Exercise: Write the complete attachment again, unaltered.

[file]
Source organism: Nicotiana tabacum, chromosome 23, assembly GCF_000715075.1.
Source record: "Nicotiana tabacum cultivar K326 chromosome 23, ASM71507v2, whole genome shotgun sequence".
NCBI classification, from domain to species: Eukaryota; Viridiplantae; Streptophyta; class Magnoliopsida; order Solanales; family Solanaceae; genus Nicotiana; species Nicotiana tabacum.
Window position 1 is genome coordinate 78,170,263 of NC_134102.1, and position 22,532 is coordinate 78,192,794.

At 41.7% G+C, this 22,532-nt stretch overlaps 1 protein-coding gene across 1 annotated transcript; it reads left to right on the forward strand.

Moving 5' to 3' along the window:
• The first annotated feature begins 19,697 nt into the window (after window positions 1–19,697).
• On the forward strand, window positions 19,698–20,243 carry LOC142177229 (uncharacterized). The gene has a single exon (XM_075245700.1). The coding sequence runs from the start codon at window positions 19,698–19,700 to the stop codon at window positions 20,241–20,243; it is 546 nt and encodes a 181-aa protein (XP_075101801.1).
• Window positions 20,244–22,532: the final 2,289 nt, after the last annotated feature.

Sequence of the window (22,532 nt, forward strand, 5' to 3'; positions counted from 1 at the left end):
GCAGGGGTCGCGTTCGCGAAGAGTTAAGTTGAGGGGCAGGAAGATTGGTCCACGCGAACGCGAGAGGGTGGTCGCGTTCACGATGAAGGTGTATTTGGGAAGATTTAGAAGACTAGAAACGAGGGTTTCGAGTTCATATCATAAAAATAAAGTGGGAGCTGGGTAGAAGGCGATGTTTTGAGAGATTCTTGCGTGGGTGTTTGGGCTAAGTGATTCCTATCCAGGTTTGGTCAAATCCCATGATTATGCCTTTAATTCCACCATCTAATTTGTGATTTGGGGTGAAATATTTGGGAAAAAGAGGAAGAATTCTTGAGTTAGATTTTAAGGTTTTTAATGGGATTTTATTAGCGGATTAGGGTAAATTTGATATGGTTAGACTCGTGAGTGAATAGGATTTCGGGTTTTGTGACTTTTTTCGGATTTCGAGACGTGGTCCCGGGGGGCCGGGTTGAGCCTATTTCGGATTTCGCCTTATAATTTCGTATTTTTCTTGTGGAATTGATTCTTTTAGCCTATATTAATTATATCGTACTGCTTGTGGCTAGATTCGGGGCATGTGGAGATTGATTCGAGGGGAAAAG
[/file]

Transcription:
Source organism: Nicotiana tabacum, chromosome 23, assembly GCF_000715075.1.
Source record: "Nicotiana tabacum cultivar K326 chromosome 23, ASM71507v2, whole genome shotgun sequence".
NCBI classification, from domain to species: Eukaryota; Viridiplantae; Streptophyta; class Magnoliopsida; order Solanales; family Solanaceae; genus Nicotiana; species Nicotiana tabacum.
Window position 1 is genome coordinate 78,170,263 of NC_134102.1, and position 22,532 is coordinate 78,192,794.

At 41.7% G+C, this 22,532-nt stretch overlaps 1 protein-coding gene across 1 annotated transcript; it reads left to right on the forward strand.

Moving 5' to 3' along the window:
• The first annotated feature begins 19,697 nt into the window (after window positions 1–19,697).
• On the forward strand, window positions 19,698–20,243 carry LOC142177229 (uncharacterized). The gene has a single exon (XM_075245700.1). The coding sequence runs from the start codon at window positions 19,698–19,700 to the stop codon at window positions 20,241–20,243; it is 546 nt and encodes a 181-aa protein (XP_075101801.1).
• Window positions 20,244–22,532: the final 2,289 nt, after the last annotated feature.

Sequence of the window (22,532 nt, forward strand, 5' to 3'; positions counted from 1 at the left end):
GCAGGGGTCGCGTTCGCGAAGAGTTAAGTTGAGGGGCAGGAAGATTGGTCCACGCGAACGCGAGAGGGTGGTCGCGTTCACGATGAAGGTGTATTTGGGAAGATTTAGAAGACTAGAAACGAGGGTTTCGAGTTCATATCATAAAAATAAAGTGGGAGCTGGGTAGAAGGCGATGTTTTGAGAGATTCTTGCGTGGGTGTTTGGGCTAAGTGATTCCTATCCAGGTTTGGTCAAATCCCATGATTATGCCTTTAATTCCACCATCTAATTTGTGATTTGGGGTGAAATATTTGGGAAAAAGAGGAAGAATTCTTGAGTTAGATTTTAAGGTTTTTAATGGGATTTTATTAGCGGATTAGGGTAAATTTGATATGGTTAGACTCGTGAGTGAATAGGATTTCGGGTTTTGTGACTTTTTTCGGATTTCGAGACGTGGTCCCGGGGGGCCGGGTTGAGCCTATTTCGGATTTCGCCTTATAATTTCGTATTTTTCTTGTGGAATTGATTCTTTTAGCCTATATTAATTATATCGTACTGCTTGTGGCTAGATTCGGGGCATGTGGAGATTGATTCGAGGGGAAAAG